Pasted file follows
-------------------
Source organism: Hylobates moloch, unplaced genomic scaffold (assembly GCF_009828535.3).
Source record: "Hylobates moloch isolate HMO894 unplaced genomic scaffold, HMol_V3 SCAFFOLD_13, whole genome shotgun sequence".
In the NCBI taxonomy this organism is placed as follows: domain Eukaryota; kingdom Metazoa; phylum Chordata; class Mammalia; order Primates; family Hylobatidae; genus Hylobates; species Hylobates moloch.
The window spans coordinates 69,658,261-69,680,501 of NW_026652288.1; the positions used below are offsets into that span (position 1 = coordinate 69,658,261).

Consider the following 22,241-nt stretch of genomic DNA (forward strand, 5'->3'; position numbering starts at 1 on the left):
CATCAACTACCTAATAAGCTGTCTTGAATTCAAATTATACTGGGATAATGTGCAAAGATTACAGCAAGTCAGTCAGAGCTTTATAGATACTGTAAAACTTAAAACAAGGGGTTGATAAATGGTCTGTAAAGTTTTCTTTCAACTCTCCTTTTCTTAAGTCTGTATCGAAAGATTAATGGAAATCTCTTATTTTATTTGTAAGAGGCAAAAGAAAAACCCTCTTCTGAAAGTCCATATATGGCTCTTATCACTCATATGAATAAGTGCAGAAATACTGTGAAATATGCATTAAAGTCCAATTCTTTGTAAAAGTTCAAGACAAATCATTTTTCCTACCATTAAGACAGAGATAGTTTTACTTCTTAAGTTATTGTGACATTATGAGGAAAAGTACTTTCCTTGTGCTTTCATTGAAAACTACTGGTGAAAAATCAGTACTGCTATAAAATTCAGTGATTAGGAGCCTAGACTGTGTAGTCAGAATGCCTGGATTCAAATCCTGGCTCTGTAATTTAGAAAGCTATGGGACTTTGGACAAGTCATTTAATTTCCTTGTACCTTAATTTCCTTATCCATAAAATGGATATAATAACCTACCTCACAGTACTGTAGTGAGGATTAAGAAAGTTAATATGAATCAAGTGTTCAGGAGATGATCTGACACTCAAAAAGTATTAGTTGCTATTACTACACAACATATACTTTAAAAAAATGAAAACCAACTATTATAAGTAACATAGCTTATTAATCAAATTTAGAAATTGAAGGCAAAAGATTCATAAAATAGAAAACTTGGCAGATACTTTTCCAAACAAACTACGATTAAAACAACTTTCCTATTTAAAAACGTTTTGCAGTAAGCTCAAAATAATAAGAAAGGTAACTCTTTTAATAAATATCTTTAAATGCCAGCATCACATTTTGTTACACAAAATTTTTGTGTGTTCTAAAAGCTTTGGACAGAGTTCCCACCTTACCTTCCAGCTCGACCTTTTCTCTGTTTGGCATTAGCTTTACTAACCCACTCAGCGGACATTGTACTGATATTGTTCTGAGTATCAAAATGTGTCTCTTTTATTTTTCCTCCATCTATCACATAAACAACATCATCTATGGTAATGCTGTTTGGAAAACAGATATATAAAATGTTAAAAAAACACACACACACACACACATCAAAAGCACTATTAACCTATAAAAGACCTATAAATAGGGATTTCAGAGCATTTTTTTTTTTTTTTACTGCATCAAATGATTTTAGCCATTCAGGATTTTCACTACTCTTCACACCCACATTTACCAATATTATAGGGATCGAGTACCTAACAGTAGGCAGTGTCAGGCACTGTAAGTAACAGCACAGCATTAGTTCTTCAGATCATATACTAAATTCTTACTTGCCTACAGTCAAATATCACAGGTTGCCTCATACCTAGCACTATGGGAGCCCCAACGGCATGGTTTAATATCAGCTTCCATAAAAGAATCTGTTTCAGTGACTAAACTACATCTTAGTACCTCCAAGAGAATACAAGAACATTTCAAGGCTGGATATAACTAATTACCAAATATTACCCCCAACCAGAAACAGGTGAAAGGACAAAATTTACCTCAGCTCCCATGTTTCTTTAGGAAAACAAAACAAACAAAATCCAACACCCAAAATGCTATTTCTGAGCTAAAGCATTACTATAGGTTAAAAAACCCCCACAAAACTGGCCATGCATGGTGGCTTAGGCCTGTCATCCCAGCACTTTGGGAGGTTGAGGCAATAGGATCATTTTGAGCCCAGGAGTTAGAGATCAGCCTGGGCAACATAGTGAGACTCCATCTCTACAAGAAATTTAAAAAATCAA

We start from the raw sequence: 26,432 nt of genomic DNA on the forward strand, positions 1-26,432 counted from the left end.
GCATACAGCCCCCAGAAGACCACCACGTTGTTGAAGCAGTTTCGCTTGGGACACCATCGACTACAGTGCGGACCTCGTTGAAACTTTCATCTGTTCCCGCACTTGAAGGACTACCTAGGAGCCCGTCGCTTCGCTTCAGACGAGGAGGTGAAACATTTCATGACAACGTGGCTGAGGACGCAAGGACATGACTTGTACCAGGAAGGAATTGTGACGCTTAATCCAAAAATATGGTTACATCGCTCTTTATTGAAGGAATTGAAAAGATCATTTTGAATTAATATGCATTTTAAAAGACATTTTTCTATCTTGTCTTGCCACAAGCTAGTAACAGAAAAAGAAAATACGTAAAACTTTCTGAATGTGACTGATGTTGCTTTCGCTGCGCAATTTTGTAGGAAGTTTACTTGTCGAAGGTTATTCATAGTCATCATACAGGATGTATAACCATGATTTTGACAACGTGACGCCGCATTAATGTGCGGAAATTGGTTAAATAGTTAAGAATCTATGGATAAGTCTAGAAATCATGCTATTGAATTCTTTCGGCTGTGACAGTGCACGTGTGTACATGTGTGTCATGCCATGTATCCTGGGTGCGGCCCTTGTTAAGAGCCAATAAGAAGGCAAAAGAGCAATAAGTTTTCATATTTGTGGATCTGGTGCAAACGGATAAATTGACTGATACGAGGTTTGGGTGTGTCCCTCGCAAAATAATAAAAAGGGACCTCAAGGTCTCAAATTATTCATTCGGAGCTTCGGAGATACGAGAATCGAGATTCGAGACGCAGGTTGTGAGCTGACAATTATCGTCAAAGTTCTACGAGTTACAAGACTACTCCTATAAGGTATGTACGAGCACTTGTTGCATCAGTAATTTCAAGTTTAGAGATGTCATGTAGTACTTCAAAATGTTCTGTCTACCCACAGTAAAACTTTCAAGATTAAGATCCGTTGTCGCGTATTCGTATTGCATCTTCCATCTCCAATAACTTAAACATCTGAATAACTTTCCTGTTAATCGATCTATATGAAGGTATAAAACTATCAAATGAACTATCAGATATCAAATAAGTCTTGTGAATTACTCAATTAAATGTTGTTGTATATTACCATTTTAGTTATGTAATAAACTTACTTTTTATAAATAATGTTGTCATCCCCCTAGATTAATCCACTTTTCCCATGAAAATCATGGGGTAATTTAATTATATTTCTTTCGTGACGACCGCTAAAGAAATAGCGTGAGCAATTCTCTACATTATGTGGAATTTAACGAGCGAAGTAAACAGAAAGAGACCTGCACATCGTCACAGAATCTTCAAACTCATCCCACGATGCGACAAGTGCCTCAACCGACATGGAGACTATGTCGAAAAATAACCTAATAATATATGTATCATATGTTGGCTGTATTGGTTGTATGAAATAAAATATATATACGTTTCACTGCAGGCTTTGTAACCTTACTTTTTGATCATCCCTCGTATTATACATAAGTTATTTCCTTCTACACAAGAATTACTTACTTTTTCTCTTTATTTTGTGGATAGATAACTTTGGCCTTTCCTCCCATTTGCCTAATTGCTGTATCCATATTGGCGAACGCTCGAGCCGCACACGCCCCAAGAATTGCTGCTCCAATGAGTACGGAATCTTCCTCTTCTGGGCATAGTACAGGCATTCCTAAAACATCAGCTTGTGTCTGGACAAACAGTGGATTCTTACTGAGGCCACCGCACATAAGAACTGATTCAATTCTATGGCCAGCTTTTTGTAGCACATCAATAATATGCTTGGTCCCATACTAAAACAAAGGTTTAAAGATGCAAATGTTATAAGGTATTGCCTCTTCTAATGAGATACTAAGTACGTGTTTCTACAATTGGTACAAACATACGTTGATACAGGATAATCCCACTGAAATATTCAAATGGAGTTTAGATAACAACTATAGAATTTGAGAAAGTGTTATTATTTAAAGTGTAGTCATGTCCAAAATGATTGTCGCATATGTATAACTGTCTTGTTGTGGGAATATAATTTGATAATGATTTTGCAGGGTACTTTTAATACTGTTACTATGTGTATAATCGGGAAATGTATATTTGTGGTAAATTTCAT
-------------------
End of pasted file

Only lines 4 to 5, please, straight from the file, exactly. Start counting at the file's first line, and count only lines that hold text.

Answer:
The window spans coordinates 69,658,261-69,680,501 of NW_026652288.1; the positions used below are offsets into that span (position 1 = coordinate 69,658,261).

Consider the following 22,241-nt stretch of genomic DNA (forward strand, 5'->3'; position numbering starts at 1 on the left):